Monday, August 4, 2014

What's in the water on Siesta Key?

For about a week now we have been hearing about a “flesh-eating bacteria” in the coastal and inland waters of Southwest Florida and the Gulf of Mexico, but what’s really in the water and how careful do I really need to be?

Vibrio vulnificus is a bacteria that occurs naturally in coastal waters. The bacteria, which is more abundant in the summer months (you know, the months without an “R” in the name), is not new, it is not more abundant than in years past, and it is not “flesh-eating”.

When exposed to the bacteria, individuals with underlying health conditions can experience symptoms including nausea, vomiting, abdominal pain, diarrhea, fever, and chills after eating raw or undercooked seafood, especially oysters. Swallowing water while swimming is not a danger, the gastrointestinal form of the infection can only be contracted by eating raw or undercooked fish. These gastrointestinal symptoms can be severe, or even fatal, but only for individuals with a compromised immune system.

Individuals with an open wound that has been exposed to seawater or brackish water can develop an infection at the site of the wound. Jay Grimes, a professor at the University of Southern Mississippi's Gulf Coast Research Laboratory who has studied Vibrio bacteria since 1980 advises those who like to fish in Gulf waters to prevent the risk of Vibrio skin infections by keeping hydrogen peroxide and Betadine in their tackle boxes. “Hydrogen peroxide is not an antiseptic, but when you pour it on a wound, the bubbling has a cleansing effect. Then if you put Betadine on it, chances are good you won't get an infection.” he said.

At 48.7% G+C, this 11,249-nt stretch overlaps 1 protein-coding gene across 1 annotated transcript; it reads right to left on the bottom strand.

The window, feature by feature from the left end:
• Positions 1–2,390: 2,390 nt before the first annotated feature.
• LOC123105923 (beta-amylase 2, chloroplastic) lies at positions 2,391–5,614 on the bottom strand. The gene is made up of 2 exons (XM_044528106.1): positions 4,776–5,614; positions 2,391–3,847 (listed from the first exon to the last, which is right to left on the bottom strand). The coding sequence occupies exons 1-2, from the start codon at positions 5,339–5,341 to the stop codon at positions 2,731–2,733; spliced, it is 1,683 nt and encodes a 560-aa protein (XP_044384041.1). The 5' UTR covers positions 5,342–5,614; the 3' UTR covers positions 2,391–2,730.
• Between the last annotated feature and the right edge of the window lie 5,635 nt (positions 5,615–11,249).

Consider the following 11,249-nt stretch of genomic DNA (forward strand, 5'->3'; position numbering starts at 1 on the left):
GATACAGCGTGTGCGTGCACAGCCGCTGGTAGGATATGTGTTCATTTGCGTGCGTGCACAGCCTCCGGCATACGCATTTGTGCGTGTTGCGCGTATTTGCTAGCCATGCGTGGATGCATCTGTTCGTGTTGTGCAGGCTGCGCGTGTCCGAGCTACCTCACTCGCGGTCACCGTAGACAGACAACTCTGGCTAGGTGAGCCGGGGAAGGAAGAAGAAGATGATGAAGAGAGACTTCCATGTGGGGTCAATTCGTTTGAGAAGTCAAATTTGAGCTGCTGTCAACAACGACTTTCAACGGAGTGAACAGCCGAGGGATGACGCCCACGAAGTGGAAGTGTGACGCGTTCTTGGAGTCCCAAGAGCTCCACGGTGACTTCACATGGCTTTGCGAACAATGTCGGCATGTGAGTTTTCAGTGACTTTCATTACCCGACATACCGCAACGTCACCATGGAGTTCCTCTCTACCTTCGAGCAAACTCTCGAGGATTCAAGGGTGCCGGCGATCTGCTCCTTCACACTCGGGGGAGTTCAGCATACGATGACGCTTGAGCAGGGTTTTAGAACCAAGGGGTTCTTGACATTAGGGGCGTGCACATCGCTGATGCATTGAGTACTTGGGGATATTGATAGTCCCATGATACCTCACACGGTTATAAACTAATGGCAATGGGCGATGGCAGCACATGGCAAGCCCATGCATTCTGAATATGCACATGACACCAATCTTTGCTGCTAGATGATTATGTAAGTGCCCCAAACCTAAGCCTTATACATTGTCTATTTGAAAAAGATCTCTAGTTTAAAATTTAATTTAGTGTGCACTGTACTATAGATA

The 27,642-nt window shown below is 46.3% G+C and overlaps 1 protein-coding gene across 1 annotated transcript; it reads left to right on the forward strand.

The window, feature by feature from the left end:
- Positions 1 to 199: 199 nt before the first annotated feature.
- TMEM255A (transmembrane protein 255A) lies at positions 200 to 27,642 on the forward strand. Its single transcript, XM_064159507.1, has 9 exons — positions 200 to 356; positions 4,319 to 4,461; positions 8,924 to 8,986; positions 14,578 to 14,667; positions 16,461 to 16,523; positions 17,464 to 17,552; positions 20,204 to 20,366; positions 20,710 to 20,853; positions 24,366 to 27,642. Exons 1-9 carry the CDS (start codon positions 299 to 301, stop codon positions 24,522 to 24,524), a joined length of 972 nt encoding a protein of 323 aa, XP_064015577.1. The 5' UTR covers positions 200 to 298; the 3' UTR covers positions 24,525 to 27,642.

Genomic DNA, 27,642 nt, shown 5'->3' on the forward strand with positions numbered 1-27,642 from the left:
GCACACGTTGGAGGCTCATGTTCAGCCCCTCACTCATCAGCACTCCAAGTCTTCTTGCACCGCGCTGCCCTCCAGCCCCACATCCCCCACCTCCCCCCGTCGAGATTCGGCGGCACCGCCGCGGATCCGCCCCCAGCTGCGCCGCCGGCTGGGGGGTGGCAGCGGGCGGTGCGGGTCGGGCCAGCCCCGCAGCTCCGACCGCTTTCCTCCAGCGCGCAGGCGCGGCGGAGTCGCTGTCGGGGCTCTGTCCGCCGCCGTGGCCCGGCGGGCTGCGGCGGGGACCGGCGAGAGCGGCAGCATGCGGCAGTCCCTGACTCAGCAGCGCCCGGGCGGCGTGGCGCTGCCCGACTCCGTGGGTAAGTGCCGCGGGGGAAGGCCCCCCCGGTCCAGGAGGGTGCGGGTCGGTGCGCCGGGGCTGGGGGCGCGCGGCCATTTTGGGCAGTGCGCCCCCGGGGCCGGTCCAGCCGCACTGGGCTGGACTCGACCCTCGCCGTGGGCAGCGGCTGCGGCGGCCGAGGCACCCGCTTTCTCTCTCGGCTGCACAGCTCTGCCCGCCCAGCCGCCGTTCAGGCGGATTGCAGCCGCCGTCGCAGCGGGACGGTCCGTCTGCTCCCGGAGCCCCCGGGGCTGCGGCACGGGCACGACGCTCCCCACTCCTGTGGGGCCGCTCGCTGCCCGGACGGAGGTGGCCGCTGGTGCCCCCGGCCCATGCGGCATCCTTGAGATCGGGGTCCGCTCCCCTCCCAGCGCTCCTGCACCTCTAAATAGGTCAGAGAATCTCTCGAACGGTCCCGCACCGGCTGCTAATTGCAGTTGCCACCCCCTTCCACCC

“Floridians and visitors without flesh wounds or underlying medical conditions should not be alarmed”, said Michael Drennon, epidemiologist for Sarasota County. Healthy individuals should continue to enjoy the beach and other salt water activities.

It is important to note that that shellfish from grocery stores and restaurants are approved and licensed for distribution. If you choose to harvest your own shellfish, it should be from an approved harvesting site. Sarasota County does not have shellfish harvesting sites and harvesting sites in other parts of the state are currently closed. Cooking shellfish thoroughly eliminates harmful bacteria and viruses in the meat.

Please visit the Siesta Key Chamber of Commerce
Siesta Key Chamber of Commerce
5114 Ocean Boulevard
Siesta Key, FL 34242
(941) 349-3800

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